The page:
For 200 kg, 10 bar, box is 1.5 m on a side
Possible concept for a gas double beta counter
                                                   Anode Pads
                                                    WLS Bar
  Electrode     Xe Gas


              . . . . . . . .
              . . . . . . . .                          PMT

      For 200 kg, 10 bar, box is 1.5 m on a side
Program as stated last year

   Need to demonstrate good energy resolution
    (<1% to completely exclude bb2n ) tracking,
   Need to demonstrate Ba tagging
       Deal with pressure broadening
       Ba ion lifetime
       Ba++ -> Ba+ conversion
       Can we cope with background of scattered light
Tasks to design gas EXO

   1) Gas Choice
       Measure Energy resolution for chosen gas
       (Should be almost as good as Ge but this has
        never been achieved)
       Measure gain for chosen gas
       Measure electron attachment for chosen gas
       Understand optical properties
       Measure Ba++ -> Ba+ conversion
       Measure Ba+ lifetime
Tasks to design EXO Gas

   2) TPC Design
       What pressure to use
       What anode geometry to use
       What chamber geometry to use
       What gain mechanism to use
       Develop MC for the detector
       Design electronics/DAQ
Tasks to design EXO Gas

   3) Ba Tagging
       Demonstrate single ion counting
       Understand pressure broadening/shift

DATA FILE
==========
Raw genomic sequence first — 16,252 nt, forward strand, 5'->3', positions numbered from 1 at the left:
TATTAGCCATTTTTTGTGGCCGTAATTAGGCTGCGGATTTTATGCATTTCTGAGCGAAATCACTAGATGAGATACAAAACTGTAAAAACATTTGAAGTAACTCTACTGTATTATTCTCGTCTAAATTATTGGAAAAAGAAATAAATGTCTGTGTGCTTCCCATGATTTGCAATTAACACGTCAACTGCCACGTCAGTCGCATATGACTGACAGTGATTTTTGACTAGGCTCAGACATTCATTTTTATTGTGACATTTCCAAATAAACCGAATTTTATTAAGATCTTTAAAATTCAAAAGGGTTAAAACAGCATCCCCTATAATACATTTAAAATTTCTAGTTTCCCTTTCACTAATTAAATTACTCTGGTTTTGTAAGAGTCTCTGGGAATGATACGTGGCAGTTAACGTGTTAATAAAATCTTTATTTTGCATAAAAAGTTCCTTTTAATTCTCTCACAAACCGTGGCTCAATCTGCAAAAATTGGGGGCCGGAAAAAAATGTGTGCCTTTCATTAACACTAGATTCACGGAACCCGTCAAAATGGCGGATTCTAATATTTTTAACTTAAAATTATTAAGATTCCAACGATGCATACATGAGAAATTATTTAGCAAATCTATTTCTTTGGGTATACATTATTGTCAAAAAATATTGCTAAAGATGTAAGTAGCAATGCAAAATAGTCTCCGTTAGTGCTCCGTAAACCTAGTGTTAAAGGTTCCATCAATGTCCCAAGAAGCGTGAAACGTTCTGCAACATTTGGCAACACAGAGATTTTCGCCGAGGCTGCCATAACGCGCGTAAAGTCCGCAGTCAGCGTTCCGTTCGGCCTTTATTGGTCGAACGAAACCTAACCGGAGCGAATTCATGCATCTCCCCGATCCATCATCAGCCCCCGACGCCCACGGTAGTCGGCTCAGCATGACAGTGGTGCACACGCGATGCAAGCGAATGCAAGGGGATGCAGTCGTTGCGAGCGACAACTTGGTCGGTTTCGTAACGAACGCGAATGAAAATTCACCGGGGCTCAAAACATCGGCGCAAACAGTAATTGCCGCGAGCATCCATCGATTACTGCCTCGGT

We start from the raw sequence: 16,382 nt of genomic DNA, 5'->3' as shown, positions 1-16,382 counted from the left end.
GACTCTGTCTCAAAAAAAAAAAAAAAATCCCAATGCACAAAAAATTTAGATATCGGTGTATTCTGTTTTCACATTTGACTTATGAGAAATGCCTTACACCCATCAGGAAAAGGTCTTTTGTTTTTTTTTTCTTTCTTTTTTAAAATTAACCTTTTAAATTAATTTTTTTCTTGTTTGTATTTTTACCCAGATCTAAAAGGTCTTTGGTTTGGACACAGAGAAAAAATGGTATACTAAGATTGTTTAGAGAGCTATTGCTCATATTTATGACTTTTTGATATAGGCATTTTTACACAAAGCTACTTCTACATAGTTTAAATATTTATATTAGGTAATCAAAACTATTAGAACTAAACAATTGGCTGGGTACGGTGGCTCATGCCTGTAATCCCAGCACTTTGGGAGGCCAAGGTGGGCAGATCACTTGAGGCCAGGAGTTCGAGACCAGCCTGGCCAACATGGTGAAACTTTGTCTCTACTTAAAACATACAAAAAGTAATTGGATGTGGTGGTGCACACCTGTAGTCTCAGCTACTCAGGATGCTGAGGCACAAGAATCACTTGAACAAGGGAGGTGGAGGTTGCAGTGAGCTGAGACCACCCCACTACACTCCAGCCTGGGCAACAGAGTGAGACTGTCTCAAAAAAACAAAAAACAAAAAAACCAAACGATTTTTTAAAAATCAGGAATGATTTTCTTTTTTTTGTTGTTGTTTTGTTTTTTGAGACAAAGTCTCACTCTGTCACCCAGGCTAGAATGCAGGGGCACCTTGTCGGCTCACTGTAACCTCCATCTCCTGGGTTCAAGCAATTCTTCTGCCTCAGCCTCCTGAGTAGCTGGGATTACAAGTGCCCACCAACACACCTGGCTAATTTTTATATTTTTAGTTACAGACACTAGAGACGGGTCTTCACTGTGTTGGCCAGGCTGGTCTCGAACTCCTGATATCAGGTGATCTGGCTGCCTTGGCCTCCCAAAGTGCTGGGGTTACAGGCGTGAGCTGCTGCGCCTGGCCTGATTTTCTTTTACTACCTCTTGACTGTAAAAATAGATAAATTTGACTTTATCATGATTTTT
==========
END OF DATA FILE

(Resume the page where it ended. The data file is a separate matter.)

   Understand backgrounds
       Fix concept
Tasks to design EXO Gas

   4) Overall Detector concept
       Fix shielding requirements and concepts
       Design pressure containment
       Fix overall layout
Gas Properties

   Possible gas – Xe + iso-butane + TEA
   Iso-butane to keep electrons cold, stabilize
   TEA
       Converts Ba++ -> Ba+
           Q for TEA + Ba++->TEA+ + Ba+* ~ 0
       Converts 172 nm -> 280 nm?
       ? Does it trap electrons?
       ?Does it trap Ba+?
Progress This Year
              Movable source holder
              Contacts rings with wiper

                          Field Rings



 Gridded Ion Chamber
Progress on energy resolution – Pure
Xe, 2 Bar
                              Xe Energy Spectrum 3cm 2b 5992


                                                            s = 0.6%



           500   510    520     530    540       550        560   570   580   590   600
                                             Energy (MeV)

                       Alpha spectrum at 2 b pressure.
Program with Gridded Ion Chamber

   Response for many gas mixtures measured
   New data on drift velocities in Xe + Methane,
    isobutane, TEA
   Some electron attachment measured but may
    be due to gas impurities
First efforts with Micromegas

   Grid and anode of chamber replaced by
   Collaboration with Saclay and CERN to
    produce micromegas
   Using new ‘microbulk’ form of micromegas as
    this is thought to offer best resolution
   Ion density with alphas too high for this
    technology – resolution ~ 1.7%
   Switch to betas
Spectroscopy with micromegas

         22 keV

           109Cd   source
Status of Micromegas

   Energy resolution of 4% observed for 22 keV
    x-ray is promising (-> 0.4% at 2 MeV)
   Microbulk technology is not sufficiently robust